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Seven Spring Greens: Coming Soon to a Field or Forest Near You

What kind of spring greens grow in your neighborhood and what can you do with them once you’ve got them back to your kitchen? Mild greens are often eaten raw, while bitter greens are usually served cooked. Before you start using your spring greens, it’s a good idea to know how to make the most of your harvest. Here’s a quick rundown on some of the most common (and tastiest) wild spring greens. Coming soon to a field or forest near you.

 

What’s Coming Up?

Click on the highlighted link to read more about each of these wild greens.

 

chickweed
chickweed

Chickweed is a mild, cool-weather green, often the first wild edible to appear in Spring after the snows have melted. It grows in both shade and sun, but plants growing in shade will be more lush and tender. Use it raw in salads, or cooked with bitter greens to balance their strong taste.

 

 

 

dock
dock

Dock is another early spring green and its fresh, lemony taste is welcome indeed after a winter of canned and frozen vegetables. Dock takes on a creamy texture when cooked. It’s especially delicious in custards and egg dishes.

 

 

 

dandelion
dandelion

 

Dandelions are one of the most common weeds around, despised by many and appreciated by few. But have you checked your local grocery store lately? Cultivated dandelions are on sale right next to all the other greens! In Spring, dandelions can be eaten raw, but as the season continues, they may need to be cooked to reduce bitterness.

 

 

garlic mustard
garlic mustard

Garlic mustard is a rampant weed and an invasive pest in many ecosystems. Native plant societies often conduct spring outings devoted solely to the purpose of pulling up as much garlic mustard as possible. (I wonder how many of them eat their harvest.) Like dandelions, their earliest growth is tasty raw, but later in the season you may want to cook them to reduce bitterness. I like them best in a fresh, spring pesto.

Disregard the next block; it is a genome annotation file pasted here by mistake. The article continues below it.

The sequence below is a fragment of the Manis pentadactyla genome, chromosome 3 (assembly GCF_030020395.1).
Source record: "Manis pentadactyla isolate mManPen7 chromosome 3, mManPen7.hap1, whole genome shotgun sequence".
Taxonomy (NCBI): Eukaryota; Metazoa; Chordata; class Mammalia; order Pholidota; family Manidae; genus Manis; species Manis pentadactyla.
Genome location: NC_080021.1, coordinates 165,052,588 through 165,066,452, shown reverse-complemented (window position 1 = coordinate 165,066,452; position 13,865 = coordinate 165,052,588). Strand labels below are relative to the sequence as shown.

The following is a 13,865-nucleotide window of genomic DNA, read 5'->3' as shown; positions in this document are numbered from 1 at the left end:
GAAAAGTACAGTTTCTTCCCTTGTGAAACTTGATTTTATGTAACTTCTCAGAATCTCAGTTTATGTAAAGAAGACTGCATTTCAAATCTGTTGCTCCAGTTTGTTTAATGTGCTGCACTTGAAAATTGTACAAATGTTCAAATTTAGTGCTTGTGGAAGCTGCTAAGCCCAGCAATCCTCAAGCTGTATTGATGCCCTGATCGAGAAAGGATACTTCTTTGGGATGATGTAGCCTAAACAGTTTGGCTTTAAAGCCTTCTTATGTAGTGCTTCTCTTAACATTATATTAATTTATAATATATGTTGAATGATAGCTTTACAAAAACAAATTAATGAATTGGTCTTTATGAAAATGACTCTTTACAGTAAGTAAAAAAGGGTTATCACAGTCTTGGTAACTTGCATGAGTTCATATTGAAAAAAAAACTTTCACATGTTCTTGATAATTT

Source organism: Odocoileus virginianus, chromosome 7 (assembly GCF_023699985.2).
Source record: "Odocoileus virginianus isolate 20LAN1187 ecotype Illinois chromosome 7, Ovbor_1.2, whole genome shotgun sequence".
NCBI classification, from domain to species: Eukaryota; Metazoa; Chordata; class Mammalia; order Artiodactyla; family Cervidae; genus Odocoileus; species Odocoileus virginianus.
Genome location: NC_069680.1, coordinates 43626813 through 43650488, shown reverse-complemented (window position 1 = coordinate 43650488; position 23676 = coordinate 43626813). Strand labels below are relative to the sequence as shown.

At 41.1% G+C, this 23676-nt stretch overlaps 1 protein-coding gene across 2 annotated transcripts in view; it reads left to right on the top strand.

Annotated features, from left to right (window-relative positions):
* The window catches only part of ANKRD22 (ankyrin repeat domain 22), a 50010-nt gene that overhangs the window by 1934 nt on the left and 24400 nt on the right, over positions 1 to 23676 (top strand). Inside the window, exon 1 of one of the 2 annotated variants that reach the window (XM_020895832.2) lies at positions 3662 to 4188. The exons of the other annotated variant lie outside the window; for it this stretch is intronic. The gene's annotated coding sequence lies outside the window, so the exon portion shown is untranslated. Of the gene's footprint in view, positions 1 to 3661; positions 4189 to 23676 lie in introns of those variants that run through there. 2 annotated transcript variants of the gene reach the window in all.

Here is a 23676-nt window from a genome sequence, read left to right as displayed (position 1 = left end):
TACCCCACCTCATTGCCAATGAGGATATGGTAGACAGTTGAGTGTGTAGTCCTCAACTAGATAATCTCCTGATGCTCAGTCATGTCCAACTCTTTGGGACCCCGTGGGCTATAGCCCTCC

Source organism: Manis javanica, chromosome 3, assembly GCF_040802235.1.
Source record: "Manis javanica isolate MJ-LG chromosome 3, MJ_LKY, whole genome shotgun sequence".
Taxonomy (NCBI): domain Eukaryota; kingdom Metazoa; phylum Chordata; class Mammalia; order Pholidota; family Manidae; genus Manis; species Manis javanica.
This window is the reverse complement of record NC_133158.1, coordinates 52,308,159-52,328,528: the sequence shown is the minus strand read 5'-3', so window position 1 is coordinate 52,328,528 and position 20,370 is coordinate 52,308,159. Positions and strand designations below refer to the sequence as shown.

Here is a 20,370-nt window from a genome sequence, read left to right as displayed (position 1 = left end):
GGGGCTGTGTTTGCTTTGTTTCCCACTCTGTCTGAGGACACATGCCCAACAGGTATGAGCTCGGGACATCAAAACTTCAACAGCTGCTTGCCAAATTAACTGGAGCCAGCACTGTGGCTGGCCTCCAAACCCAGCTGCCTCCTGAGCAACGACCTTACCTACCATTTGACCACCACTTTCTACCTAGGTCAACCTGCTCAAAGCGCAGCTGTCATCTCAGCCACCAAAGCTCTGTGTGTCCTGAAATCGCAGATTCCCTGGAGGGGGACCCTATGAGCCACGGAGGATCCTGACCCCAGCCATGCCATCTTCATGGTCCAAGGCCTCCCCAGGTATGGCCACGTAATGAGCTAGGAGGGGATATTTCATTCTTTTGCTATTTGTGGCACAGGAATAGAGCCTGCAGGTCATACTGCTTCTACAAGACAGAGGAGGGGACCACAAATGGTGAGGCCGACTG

stinging nettles
stinging nettles

 

 

 

Yes, they sting, but stinging nettles are totally worth a little pain. The stingers are destroyed by cooking, so a quick blanch will disarm your harvest. Stinging nettles have a mild flavor, but unlike many mild greens which are often eaten raw, nettles should always be eaten cooked, because of their stingers. Use nettles any way you’d use cooked spinach.

 

 

 

miner's lettuce
miner’s lettuce

This is my absolute favorite raw salad green: succulent, crunchy, and mild. I could eat a bowl of it with just a little vinaigrette and consider myself well fed. Miner’s lettuce got its name during the California gold rush when fresh vegetables were hard to find. It’s got loads of vitamin C and helped keep scurvy at bay. Don’t cook miner’s lettuce. It would be a shame to destroy that juicy crunch.

 

 

musk mustard
musk mustard

Musk mustard is just barely spicy; it’s tasty raw or cooked. Combine it with milder greens in quiches, egg dishes, and stir fries. Or, use it raw in salads or delicate finger sandwiches. Musk mustard (sometimes called blue mustard or purple mustard) is milder than most wild mustards. It’s tasty on its own with just a drizzle of salad dressing.

 

 

 

 

So. What’s coming up near you? Inquiring minds want to know.

 

 

4 comments

  1. Heather Wood says:

    As always, enjoyed your post. Down in Albuquerque we’re having summer temps during the day but I’m still foraging some nettles in the shade. Grape leaves are especially good right now.

    • Ellen says:

      Wish I had some nettle spots close by here. I’ve found them in the Jemez and the Valle Vidal, but those aren’t places I can get to on a regular basis. Do you harvest cholla buds?

      • Heather Wood says:

        The only nettle patch that I know of in the Albuquerque area is in my own back yard. I planted them after searching in all my usual haunts for a wild patch and never finding one. This is true of many of the plants that I used to forage back in the east. I had to plant dandelions too, if you can imagine such a thing.
        I admit that I’ve never harvested cholla buds. They have always seemed tedious to defang, and the one description I read indicated that that were mucousy, which killed my interest. But what do you think of them?

        • Ellen says:

          I haven’t tried them yet! We’re usually back east in June, which is when they’re ready in Santa Fe. I was thinking about checkin a patch I know in Rio Rancho on Sunday. Have they already come and gone in ABQ? If the flowers are already open you could save me a trip!

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